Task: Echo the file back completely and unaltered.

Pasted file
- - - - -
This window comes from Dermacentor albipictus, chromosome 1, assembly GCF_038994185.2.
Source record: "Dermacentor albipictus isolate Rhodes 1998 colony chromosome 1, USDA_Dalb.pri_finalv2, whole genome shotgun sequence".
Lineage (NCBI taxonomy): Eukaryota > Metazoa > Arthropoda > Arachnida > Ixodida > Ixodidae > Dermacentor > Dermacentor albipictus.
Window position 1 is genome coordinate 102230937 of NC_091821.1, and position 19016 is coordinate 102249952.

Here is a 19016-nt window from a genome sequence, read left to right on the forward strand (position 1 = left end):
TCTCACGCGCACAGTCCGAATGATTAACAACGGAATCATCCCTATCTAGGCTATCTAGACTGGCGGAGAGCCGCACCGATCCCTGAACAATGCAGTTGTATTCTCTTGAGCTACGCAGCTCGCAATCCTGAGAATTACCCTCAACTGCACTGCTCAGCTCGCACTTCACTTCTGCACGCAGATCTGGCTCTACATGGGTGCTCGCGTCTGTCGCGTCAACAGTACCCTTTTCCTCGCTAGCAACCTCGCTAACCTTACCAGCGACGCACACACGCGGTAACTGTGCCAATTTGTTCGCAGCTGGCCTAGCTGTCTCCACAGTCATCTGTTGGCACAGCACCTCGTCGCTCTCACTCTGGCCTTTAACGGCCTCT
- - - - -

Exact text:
This window comes from Dermacentor albipictus, chromosome 1, assembly GCF_038994185.2.
Source record: "Dermacentor albipictus isolate Rhodes 1998 colony chromosome 1, USDA_Dalb.pri_finalv2, whole genome shotgun sequence".
Lineage (NCBI taxonomy): Eukaryota > Metazoa > Arthropoda > Arachnida > Ixodida > Ixodidae > Dermacentor > Dermacentor albipictus.
Window position 1 is genome coordinate 102230937 of NC_091821.1, and position 19016 is coordinate 102249952.

Here is a 19016-nt window from a genome sequence, read left to right on the forward strand (position 1 = left end):
TCTCACGCGCACAGTCCGAATGATTAACAACGGAATCATCCCTATCTAGGCTATCTAGACTGGCGGAGAGCCGCACCGATCCCTGAACAATGCAGTTGTATTCTCTTGAGCTACGCAGCTCGCAATCCTGAGAATTACCCTCAACTGCACTGCTCAGCTCGCACTTCACTTCTGCACGCAGATCTGGCTCTACATGGGTGCTCGCGTCTGTCGCGTCAACAGTACCCTTTTCCTCGCTAGCAACCTCGCTAACCTTACCAGCGACGCACACACGCGGTAACTGTGCCAATTTGTTCGCAGCTGGCCTAGCTGTCTCCACAGTCATCTGTTGGCACAGCACCTCGTCGCTCTCACTCTGGCCTTTAACGGCCTCT